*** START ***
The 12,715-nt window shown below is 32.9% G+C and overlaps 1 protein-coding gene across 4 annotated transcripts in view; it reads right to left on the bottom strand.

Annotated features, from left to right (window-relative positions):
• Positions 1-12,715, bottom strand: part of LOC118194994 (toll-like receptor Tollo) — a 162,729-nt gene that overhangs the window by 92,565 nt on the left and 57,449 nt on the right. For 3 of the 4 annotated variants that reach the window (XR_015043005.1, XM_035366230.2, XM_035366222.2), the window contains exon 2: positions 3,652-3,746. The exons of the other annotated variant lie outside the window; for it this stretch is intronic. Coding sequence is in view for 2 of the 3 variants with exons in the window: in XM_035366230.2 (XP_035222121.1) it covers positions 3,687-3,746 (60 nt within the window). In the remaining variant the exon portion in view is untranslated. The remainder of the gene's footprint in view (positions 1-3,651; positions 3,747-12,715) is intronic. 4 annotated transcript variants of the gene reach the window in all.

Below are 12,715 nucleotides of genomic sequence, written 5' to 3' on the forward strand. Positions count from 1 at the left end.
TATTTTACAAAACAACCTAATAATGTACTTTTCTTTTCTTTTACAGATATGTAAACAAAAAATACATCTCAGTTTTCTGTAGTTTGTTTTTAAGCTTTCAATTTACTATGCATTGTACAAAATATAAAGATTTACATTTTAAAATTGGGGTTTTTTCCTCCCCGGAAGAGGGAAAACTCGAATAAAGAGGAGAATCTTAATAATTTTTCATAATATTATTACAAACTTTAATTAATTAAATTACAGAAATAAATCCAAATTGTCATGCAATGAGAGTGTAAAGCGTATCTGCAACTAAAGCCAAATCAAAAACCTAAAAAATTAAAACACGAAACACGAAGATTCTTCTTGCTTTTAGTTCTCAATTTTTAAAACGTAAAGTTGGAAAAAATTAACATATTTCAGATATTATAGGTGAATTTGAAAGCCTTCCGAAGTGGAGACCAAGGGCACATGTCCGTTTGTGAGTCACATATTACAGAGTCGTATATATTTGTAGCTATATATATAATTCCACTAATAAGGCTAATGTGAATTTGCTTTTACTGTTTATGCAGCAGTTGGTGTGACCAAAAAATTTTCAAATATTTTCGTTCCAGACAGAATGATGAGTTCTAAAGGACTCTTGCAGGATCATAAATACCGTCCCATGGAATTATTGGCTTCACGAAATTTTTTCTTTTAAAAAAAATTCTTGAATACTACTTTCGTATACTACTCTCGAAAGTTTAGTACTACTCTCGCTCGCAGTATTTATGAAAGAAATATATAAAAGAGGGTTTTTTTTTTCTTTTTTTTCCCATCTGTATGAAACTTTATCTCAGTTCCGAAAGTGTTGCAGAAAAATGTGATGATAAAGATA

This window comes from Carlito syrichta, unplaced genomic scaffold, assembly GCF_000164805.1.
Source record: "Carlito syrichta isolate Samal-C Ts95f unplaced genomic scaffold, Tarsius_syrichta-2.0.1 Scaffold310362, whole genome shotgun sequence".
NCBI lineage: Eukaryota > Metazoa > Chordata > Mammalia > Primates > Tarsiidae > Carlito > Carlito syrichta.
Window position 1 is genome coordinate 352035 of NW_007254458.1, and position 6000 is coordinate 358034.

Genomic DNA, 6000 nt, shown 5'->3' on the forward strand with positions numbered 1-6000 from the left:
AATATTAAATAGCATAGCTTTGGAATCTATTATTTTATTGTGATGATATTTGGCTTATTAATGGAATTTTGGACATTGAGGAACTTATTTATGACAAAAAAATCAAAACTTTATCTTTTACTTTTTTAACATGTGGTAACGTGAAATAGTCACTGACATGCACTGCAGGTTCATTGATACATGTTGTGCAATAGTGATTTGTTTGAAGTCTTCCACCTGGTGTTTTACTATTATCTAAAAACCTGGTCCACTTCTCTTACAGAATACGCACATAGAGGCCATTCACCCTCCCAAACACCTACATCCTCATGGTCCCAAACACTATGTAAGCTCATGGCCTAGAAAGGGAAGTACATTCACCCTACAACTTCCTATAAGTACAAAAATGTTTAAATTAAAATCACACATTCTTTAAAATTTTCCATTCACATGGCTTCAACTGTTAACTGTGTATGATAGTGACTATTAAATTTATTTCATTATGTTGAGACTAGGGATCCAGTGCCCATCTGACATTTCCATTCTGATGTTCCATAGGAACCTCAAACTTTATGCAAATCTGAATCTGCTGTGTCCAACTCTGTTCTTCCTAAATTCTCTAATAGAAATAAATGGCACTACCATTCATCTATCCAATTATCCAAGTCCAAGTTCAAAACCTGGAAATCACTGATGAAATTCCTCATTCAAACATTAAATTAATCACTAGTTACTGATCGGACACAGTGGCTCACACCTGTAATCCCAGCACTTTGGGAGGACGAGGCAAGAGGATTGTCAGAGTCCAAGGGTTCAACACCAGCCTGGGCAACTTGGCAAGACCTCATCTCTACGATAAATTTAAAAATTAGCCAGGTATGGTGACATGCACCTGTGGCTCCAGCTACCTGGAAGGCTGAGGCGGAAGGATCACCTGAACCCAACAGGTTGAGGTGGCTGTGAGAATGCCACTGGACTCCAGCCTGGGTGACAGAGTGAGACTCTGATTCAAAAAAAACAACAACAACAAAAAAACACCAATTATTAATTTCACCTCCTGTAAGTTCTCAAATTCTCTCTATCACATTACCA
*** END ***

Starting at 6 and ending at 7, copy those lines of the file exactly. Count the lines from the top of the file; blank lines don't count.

This window comes from Carlito syrichta, unplaced genomic scaffold, assembly GCF_000164805.1.
Source record: "Carlito syrichta isolate Samal-C Ts95f unplaced genomic scaffold, Tarsius_syrichta-2.0.1 Scaffold310362, whole genome shotgun sequence".